To play cornerback in the National Football League, you need to have, among many things, the ability to shed the previous moment and live in the "now."
Signed as an unrestricted free agent in March after helping the Baltimore Ravens win last season's Super Bowl, Williams is a key component to a new-look defensive secondary here. He and
Mention that idea to Williams and he warms up. He gets exited. An animated man, Williams isn't afraid to show some emotion and display the confidence vital to his position.
"I think I'm a physical game. If you watch the tape I think I've put that in perspective outside," said Williams. "Guys understand that Cary Williams comes to play each and every Sunday."
The Eagles suffered through a troubling decline at cornerback in 2012, and they cleaned house of their starters and turned to free agency to bring in Williams and Fletcher. In a Training Camp where the pace is furious and the receivers are up tempo all the time, the cornerbacks are keeping pace. From this perspective, the competition is intense within that group. Williams and Fletcher may be the penciled-in starters, but a host of younger corners like
This is what training camp is all about, and Williams has enjoyed the environment. He started slowly when he suffered a strained hamstring, but Williams has come on of late.
Right on schedule as he fits in very nicely with his new team.
"It's definitely different. You sort of feel like a new kid on the block, or the new kid in school coming in in the middle of the school year," said Williams. "Everyone is looking at you like, 'Why the heck is he here?' This team is different. They welcomed me with open arms. It's been a great transition. Me and a couple of guys have hit it off straight off.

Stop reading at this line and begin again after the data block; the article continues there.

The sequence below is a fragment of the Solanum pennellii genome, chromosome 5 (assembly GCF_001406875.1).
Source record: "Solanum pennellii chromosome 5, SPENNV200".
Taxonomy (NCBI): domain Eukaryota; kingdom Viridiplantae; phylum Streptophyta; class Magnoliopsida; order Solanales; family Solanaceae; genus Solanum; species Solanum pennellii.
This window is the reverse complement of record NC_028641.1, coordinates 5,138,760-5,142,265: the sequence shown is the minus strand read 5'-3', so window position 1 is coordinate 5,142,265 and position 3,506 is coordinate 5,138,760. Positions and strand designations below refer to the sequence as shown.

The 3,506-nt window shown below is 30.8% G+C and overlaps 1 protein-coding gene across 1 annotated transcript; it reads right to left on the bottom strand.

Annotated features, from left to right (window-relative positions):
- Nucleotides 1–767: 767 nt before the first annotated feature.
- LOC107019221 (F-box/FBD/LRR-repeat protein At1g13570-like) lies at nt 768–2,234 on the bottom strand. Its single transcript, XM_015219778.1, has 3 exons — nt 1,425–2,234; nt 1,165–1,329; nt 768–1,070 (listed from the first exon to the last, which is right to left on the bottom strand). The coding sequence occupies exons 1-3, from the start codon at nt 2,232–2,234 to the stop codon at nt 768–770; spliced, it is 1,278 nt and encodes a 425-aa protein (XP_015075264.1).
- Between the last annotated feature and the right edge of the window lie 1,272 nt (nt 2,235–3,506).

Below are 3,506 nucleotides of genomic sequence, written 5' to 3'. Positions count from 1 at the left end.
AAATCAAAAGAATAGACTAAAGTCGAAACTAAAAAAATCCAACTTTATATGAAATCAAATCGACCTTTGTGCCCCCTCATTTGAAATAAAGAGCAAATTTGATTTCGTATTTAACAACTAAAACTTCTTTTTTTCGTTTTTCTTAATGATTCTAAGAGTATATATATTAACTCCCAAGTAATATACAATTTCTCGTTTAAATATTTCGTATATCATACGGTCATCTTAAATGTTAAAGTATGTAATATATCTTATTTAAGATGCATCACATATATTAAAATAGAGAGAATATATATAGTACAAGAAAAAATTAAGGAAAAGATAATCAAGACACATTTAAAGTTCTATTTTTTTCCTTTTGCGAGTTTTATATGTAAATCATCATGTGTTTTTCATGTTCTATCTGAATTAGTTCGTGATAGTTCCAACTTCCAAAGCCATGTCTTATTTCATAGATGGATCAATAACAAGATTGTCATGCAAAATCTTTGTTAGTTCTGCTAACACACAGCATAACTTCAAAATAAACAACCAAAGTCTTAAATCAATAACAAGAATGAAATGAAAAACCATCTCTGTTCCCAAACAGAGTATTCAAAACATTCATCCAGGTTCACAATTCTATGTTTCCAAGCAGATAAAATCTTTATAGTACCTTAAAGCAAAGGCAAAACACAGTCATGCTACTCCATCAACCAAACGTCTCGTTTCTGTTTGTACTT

"That's what you want to see from a successful organization. I think we're on the rise and I think we have a great future."
You aren't going to get much of anything negative from Williams. He's got a chip on his shoulder from long ago. Drafted in the seventh round of the draft in 2008 by Tennessee out of Washburn University, Williams bounced back and forth between the Titans practice squad and active roster and was actually released three times in the span of a year and a half.
Eventually, Williams didn't clear the waiver wire, and Baltimore claimed him in 2009. A few seasons later he was a starter with the Ravens and in 2012 Williams starred down the stretch and through the postseason for Baltimore.
All of his hard work and persistence paid off. He didn't let anyone tell him he wasn't good enough.
"I think you have to deal with the positive and the negative that comes with the position," said Williams. "I'm human, first of all, and I believe that you get out of something what you put in and I put in a lot of hours. I came from the bottom and I've worked my way to get to this point and I've never forgotten where I came from.
"Every time I'm on the field I've got a point to prove."
The point now is to prepare to peak for the regular season, and to step into the role as a top-rate cornerback here. Williams has long arms and at 6 feet 1, 190 pounds he has the size to match up against the bigger receivers in the NFC East.
The hunger, clearly, is there for Williams, who was in the crosshairs of the media in the spring when he missed some practice time as he attended to some personal responsibilities rather than attend voluntary workouts.
Those headlines seem like they happened ages ago ...
"Winning a Super Bowl and having the success I had in Baltimore last year doesn't make me less hungry at all," said Williams. "I have some personal goals I still want to achieve. Right now, I'm not there. I come out here every day and work toward those goals for myself and for the team."